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Factors Influencing Medicare Premium Calculation

Beneficiaries pay different amounts for Medicare premiums. The government determines the base rates for Medicare premiums, but what you ultimately pay depends on your situation and income. Understanding what impacts your Medicare premiums can help you better budget for health expenses in retirement.

What income is used to determine Medicare premiums?

The income Medicare uses to determine your premiums is your modified adjusted gross income or MAGI. MAGI includes your adjusted gross income (AGI) on your federal tax return plus things like deductions you took for non-taxable income, tax-exempt interest, excluded foreign income, and more.

For Medicare Parts B and D, you pay higher premiums if your income is above a certain level. This premium surplus is called the income-related monthly adjustment amount (IRMAA). A sliding scale table is used to determine your IRMAA based on your income.

Generally, for Parts B and D, the higher your MAGI, the higher your premium. The income thresholds and Medicare premium amounts can change each year.

Medicare Part A works a bit differently. Whether you pay Part A premiums depends on the Medicare taxes you pay while working.

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How is Medicare Part A premium calculated?

Medicare Part A covers hospital stays, skilled nursing care, hospice services, and more. Most funding for Part A comes from payroll taxes paid by workers and employers. For example, in 2021, about 90% of Medicare Part A revenue came from payroll taxes.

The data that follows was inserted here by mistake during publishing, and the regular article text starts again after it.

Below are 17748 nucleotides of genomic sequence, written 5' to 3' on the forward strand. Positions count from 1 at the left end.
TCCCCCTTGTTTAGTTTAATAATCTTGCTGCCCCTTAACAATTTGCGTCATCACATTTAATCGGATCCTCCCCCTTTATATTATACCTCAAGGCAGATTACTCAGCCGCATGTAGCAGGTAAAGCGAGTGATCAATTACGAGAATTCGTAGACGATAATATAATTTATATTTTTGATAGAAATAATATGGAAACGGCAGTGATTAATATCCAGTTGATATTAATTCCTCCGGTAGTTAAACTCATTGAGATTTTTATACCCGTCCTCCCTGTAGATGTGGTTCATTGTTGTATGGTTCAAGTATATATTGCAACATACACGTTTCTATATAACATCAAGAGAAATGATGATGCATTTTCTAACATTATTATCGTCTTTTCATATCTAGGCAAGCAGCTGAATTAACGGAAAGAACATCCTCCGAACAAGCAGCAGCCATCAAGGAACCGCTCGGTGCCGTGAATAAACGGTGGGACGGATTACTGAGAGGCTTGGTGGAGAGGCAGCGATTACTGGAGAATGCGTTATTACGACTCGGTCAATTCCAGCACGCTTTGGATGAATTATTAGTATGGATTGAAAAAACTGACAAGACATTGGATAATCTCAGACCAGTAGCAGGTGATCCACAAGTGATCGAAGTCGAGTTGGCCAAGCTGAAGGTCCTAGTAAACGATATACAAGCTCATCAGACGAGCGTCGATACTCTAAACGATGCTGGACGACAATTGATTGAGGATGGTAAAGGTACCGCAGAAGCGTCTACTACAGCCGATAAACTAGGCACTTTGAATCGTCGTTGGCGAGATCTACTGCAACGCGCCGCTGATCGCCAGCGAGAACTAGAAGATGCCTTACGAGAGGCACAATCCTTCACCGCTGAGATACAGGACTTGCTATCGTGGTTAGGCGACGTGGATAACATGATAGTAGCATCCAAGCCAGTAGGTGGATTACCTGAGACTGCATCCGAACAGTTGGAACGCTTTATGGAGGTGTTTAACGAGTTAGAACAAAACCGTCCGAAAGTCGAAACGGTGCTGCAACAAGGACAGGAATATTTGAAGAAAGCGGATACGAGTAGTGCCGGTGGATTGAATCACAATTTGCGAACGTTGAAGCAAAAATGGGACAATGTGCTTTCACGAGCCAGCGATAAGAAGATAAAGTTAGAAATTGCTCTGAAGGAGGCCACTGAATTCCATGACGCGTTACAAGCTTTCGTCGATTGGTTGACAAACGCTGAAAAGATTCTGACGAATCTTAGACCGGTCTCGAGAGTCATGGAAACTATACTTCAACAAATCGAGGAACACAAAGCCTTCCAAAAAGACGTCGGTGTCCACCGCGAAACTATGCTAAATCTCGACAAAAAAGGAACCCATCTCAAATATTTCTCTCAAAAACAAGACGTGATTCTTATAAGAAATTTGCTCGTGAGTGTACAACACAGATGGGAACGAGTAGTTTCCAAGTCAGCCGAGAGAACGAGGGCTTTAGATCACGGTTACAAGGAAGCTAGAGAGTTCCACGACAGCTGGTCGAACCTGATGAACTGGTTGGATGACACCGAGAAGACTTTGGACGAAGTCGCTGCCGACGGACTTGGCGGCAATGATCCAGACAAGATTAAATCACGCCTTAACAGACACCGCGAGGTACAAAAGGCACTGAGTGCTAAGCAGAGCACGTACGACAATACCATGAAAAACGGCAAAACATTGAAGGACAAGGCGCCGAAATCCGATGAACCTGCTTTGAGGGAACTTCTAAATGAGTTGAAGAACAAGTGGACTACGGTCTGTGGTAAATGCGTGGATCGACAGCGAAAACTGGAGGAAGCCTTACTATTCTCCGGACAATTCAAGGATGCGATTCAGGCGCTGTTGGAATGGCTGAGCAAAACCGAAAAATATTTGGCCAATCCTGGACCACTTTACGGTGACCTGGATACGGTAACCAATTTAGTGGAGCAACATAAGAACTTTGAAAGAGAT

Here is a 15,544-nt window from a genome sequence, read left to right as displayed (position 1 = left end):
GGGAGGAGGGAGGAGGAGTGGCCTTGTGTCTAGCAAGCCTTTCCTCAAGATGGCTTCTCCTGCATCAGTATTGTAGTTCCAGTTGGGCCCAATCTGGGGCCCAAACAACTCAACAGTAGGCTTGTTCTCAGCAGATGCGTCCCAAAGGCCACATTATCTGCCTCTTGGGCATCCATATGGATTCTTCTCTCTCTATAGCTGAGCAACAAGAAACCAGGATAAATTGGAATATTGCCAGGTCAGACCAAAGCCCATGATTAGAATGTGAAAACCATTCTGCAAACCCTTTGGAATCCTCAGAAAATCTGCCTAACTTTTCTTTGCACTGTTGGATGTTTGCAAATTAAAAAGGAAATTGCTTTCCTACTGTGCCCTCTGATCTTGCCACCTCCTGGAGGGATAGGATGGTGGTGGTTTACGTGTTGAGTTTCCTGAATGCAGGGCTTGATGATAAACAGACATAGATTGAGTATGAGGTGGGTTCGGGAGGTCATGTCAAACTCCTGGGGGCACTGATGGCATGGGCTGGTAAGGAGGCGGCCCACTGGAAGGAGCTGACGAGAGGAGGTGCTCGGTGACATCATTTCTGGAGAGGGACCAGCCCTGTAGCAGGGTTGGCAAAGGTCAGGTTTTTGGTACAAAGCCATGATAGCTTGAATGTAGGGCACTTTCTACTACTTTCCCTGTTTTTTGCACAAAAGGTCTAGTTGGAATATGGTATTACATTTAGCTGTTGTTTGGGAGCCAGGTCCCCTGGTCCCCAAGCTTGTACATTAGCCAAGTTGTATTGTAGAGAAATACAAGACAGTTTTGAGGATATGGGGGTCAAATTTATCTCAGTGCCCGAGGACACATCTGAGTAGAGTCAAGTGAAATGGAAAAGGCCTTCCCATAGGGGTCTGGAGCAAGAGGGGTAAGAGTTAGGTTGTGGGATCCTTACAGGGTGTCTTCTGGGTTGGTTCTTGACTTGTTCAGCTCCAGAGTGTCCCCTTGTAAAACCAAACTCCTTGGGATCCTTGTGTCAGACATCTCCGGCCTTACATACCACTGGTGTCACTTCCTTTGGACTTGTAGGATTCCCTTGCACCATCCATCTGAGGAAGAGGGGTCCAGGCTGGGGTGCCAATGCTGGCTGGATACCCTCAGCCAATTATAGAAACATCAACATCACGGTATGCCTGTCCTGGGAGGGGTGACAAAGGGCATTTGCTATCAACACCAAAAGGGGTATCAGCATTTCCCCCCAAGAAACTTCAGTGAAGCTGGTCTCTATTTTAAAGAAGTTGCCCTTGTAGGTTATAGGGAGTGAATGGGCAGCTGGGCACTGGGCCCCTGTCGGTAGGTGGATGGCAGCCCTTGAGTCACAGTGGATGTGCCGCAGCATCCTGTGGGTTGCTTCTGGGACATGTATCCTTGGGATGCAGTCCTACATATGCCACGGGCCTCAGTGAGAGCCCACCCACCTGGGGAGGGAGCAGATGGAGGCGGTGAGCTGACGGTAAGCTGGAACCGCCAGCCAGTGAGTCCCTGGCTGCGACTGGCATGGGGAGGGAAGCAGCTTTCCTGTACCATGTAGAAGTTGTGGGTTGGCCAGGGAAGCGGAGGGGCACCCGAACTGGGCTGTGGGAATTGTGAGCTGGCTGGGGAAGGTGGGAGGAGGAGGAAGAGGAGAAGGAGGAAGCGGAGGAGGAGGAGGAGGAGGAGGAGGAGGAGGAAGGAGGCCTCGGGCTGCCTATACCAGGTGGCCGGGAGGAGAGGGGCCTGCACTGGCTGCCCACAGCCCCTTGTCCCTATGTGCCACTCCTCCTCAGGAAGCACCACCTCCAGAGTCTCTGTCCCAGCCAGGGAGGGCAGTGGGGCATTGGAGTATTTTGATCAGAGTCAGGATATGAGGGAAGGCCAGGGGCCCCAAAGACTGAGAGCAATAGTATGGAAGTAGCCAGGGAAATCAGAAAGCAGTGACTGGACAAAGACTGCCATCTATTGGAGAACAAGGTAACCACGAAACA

Since payroll taxes largely fund Medicare Part A, most people get Part A for free when they turn 65. You get free Medicare Part A if you or your spouse contributed Medicare taxes for 40 quarters — or 10 years — while working. People who receive retirement or disability benefits from Social Security also get free Part A.

You may buy Medicare Part A if you don't qualify for premium-free coverage. In 2024, the monthly premium for Part A is either $278 or $505. The amount depends on how long you or your spouse paid Medicare taxes while working. To buy Part A, you must also enroll in Medicare Part B and pay that monthly premium.

Medicare Part B premiums explained in detail

Medicare Part B helps pay for outpatient care, including visits with your healthcare providers and some home health care. In 2021, about 25% of the funding for Medicare Part B came from monthly premiums paid by Medicare beneficiaries.

Your Medicare Part B premium depends on your MAGI. Medicare bases your premium on your income from two years earlier. For example, your monthly premiums for Part B coverage in 2024 depend on your 2022 tax return.

If your yearly income is above $103,000 on your 2022 individual tax return (or $206,000 for a joint tax return), you may have to pay an IRMAA (additional premium) in 2024. This means your monthly Part B premium in 2024 will be higher. And for each income bracket above the standard thresholds, your IRMAA payment increases. Your IRMAA can range from 35% to 85% of the total Medicare Part B coverage cost. The good news is most people on Medicare pay the standard monthly premium for Part B coverage.

The table below shows your IRMAA and 2024 Medicare Part B monthly premium based on your MAGI from your 2022 federal tax return: